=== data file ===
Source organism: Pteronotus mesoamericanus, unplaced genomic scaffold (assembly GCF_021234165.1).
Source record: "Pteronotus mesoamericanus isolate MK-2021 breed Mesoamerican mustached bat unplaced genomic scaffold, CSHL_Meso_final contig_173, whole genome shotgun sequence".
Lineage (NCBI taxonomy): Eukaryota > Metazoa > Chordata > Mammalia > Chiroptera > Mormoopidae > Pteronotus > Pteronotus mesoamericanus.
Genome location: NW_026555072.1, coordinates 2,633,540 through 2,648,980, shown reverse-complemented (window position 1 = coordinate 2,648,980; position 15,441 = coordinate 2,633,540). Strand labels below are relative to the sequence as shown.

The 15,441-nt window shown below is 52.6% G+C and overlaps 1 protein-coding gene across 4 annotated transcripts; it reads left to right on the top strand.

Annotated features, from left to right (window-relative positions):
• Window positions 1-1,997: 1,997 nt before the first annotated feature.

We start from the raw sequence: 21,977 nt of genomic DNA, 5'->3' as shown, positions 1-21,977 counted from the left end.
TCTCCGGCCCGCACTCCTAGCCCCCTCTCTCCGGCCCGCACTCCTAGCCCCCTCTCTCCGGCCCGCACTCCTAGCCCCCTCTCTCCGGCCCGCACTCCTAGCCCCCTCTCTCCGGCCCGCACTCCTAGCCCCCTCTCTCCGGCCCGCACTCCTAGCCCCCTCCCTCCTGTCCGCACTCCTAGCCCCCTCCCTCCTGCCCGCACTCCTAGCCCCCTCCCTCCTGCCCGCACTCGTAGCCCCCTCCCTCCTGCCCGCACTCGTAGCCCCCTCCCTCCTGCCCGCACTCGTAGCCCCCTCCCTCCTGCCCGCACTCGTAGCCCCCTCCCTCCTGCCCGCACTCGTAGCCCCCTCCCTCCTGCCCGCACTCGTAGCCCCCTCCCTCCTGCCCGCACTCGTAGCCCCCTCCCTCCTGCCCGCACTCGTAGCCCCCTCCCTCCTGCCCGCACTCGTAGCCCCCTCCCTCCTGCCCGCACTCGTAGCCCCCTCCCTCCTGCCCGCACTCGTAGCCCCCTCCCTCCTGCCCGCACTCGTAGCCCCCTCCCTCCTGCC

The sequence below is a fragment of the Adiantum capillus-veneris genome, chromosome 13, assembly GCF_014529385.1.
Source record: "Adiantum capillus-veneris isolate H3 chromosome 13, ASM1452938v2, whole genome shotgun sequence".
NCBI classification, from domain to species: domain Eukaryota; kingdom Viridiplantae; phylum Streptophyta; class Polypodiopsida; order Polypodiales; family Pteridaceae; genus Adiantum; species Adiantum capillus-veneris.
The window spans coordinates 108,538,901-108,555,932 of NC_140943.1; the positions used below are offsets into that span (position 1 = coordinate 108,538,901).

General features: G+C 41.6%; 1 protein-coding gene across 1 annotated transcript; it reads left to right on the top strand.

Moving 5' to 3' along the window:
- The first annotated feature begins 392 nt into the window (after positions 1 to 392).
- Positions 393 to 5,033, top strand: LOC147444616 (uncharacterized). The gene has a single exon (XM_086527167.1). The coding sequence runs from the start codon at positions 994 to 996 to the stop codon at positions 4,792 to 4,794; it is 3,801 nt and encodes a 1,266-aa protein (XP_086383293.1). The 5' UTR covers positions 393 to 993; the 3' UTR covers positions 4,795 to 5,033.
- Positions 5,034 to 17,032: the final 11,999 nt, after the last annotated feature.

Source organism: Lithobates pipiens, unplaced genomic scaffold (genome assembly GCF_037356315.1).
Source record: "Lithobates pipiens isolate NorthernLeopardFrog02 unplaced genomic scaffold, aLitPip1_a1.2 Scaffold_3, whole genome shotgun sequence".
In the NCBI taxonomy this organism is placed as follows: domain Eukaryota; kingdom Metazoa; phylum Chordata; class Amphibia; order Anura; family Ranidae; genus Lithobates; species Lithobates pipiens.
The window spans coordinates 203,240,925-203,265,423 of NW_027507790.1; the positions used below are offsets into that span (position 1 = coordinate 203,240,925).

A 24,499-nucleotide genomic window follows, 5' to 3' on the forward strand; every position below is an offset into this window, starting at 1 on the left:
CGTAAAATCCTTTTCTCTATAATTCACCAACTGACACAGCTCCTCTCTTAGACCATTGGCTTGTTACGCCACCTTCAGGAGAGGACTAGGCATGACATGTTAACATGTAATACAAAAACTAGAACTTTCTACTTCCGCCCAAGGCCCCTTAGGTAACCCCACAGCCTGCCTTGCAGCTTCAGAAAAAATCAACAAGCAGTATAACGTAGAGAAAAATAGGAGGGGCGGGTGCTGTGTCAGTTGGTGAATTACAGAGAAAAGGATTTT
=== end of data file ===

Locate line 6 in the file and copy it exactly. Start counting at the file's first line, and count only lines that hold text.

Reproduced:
Annotated features, from left to right (window-relative positions):